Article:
The Department of Public Instruction School Breakfast website also contains information about Wisconsin’s school breakfast programs here: http://fns.dpi.wi.gov/fns_sbp1.

Amy Korth, family living program specialist with the University of Wisconsin-Extension


Wednesday, August 27, 2014

Don't Take a Summer Vacation from Recycling Food and Beverage Containers


Don’t Take a Summer Vacation from Recycling Food and Beverage Containers
Recycling keeps almost 2 million tons of material out of Wisconsin landfills and incinerators every year.  But during the summer months, it’s easy to forget about those good recycling habits. Here are a few reminders as you head out to enjoy all that summer offers:


·         Be prepared for the road.  If you are heading out on a road trip, bring along reusable items like water bottles and snack bags.  If you can’t avoid buying plastic bottles or cans, be sure to bring along an extra bag to collect your recycling in so it can be easily disposed of the next time you make a stop.

·         Many festivals and fairs have made an effort to make recycling easier. Be on the lookout for recycling bins and food vendors that use biodegradable utensils.  Some events even set up water stations where visitors can fill up their reusable water bottles.

·         Paper containers contaminated with any food cannot be recycled. That means items like paper towels; napkins and paper plates cannot be recycled.  Food does not mix well with paper fibers during the recycling process.  So it is important to be sure to separate your trash from recycling..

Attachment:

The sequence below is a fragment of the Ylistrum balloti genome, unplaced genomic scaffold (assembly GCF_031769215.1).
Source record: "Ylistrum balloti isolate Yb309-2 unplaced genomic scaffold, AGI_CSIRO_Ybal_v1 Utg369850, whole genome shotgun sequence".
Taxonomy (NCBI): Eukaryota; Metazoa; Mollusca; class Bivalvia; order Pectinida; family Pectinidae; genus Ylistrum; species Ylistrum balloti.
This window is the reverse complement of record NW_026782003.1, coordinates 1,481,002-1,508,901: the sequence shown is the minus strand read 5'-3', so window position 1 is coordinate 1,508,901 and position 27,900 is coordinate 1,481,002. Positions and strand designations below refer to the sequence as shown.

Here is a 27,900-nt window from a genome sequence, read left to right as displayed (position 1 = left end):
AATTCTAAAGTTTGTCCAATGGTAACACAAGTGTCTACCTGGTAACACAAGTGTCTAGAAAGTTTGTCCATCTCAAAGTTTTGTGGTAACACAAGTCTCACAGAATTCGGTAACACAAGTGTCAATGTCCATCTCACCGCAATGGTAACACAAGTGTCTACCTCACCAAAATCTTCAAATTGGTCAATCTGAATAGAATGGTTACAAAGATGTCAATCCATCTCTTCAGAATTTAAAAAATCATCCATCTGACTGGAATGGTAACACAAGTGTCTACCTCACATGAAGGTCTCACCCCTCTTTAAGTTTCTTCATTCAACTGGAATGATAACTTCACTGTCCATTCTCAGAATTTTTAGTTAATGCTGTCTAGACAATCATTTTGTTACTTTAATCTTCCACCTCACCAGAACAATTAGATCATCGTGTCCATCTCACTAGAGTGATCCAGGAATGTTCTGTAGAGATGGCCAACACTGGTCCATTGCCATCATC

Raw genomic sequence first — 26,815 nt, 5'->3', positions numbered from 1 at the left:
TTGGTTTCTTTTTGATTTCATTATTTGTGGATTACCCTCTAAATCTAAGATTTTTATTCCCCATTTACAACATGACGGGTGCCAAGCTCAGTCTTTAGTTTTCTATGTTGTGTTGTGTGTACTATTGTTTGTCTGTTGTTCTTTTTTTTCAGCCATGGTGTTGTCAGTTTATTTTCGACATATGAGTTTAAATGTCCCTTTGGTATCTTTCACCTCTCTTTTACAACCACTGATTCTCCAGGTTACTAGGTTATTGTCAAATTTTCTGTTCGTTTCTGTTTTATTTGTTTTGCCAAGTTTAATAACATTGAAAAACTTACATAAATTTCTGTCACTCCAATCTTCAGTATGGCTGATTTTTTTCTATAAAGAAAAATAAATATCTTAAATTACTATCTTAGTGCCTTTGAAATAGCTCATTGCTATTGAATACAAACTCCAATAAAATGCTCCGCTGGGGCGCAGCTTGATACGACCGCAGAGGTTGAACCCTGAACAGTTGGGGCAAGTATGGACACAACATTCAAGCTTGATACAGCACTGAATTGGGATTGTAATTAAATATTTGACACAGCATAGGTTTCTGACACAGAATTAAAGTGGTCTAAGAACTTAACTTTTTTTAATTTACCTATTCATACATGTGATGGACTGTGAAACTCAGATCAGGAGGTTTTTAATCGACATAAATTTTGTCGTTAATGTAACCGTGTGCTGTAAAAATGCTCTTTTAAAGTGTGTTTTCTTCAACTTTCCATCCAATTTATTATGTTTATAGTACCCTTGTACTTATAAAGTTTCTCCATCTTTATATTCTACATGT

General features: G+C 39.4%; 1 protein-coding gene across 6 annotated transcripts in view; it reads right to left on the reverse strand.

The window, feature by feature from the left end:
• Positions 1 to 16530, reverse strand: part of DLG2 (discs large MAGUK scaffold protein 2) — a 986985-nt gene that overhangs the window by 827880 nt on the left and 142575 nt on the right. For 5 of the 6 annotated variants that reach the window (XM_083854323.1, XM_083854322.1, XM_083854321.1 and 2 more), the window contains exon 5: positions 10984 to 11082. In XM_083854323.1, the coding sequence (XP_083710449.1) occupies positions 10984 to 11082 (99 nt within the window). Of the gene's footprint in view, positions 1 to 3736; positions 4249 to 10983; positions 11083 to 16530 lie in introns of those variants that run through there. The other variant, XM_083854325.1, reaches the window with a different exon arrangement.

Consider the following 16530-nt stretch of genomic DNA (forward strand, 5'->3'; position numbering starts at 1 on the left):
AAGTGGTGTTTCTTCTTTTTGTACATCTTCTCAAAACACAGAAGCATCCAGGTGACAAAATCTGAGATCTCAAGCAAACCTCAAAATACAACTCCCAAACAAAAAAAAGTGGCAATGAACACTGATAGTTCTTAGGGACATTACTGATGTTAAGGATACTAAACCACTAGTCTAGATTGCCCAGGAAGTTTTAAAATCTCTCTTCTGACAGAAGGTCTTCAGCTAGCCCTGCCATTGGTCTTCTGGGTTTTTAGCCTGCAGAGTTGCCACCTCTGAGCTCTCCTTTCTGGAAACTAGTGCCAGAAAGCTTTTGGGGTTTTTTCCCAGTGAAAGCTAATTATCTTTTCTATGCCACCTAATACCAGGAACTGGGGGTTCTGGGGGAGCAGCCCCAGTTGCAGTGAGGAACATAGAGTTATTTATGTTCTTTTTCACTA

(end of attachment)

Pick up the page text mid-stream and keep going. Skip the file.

·         Taking a few extra steps to remind yourself about what can and can’t be recycled can have a big impact on our landfills.  Recycling is one of the easiest things you can do that will have an effect on your family and community for years to come.

Source: Mark Walter, Business Development Manager for Brown County Resource Recovery

 

Monday, August 25, 2014

Tips for Shopping at Farmers' Markets


Tips for Shopping At Farmers’ Markets
It was recently announced that Wisconsin ranks 8th in the country for the number of farmers’ markets. Whether you live in Wisconsin or elsewhere, here are some tips for shopping at farmers markets.  

  • Since many customers know what they are likely to find at the farmers’ market, do a bit of meal planning and shop accordingly. For example, if baby red potatoes have just come into season, plan to serve them boiled with a little butter and use the leftovers in a potato salad.
  •  Go with an open mind.  If there is produce that is new or looks appealing, give it a try.  Ask the producer how to prepare it. For the best tips specifically ask how they like to eat it. Trying new things is part of the fun of going to farmers’ markets.